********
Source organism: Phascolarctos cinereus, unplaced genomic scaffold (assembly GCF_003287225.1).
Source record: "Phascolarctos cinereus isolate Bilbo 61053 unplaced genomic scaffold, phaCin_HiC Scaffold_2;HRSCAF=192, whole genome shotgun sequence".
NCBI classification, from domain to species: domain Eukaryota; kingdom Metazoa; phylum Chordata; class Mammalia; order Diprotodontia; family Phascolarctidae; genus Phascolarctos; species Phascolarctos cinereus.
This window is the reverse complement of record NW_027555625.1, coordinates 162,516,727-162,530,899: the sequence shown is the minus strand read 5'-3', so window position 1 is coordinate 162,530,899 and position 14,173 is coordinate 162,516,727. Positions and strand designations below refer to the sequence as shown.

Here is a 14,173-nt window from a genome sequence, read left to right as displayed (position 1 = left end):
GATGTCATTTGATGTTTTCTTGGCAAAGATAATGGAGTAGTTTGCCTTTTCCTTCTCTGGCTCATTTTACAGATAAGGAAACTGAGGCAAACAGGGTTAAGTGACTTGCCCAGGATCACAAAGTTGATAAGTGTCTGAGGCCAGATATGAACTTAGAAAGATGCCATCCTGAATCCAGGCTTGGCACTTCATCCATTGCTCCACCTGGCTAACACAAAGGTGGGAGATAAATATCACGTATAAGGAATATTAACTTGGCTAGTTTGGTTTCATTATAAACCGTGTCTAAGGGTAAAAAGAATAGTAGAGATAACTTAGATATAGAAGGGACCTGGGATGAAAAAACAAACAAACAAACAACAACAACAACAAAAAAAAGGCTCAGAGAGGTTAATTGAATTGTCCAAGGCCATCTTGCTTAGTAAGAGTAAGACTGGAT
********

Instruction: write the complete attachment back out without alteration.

Source organism: Phascolarctos cinereus, unplaced genomic scaffold (assembly GCF_003287225.1).
Source record: "Phascolarctos cinereus isolate Bilbo 61053 unplaced genomic scaffold, phaCin_HiC Scaffold_2;HRSCAF=192, whole genome shotgun sequence".
NCBI classification, from domain to species: domain Eukaryota; kingdom Metazoa; phylum Chordata; class Mammalia; order Diprotodontia; family Phascolarctidae; genus Phascolarctos; species Phascolarctos cinereus.
This window is the reverse complement of record NW_027555625.1, coordinates 162,516,727-162,530,899: the sequence shown is the minus strand read 5'-3', so window position 1 is coordinate 162,530,899 and position 14,173 is coordinate 162,516,727. Positions and strand designations below refer to the sequence as shown.

Here is a 14,173-nt window from a genome sequence, read left to right as displayed (position 1 = left end):
GATGTCATTTGATGTTTTCTTGGCAAAGATAATGGAGTAGTTTGCCTTTTCCTTCTCTGGCTCATTTTACAGATAAGGAAACTGAGGCAAACAGGGTTAAGTGACTTGCCCAGGATCACAAAGTTGATAAGTGTCTGAGGCCAGATATGAACTTAGAAAGATGCCATCCTGAATCCAGGCTTGGCACTTCATCCATTGCTCCACCTGGCTAACACAAAGGTGGGAGATAAATATCACGTATAAGGAATATTAACTTGGCTAGTTTGGTTTCATTATAAACCGTGTCTAAGGGTAAAAAGAATAGTAGAGATAACTTAGATATAGAAGGGACCTGGGATGAAAAAACAAACAAACAAACAACAACAACAACAAAAAAAAGGCTCAGAGAGGTTAATTGAATTGTCCAAGGCCATCTTGCTTAGTAAGAGTAAGACTGGAT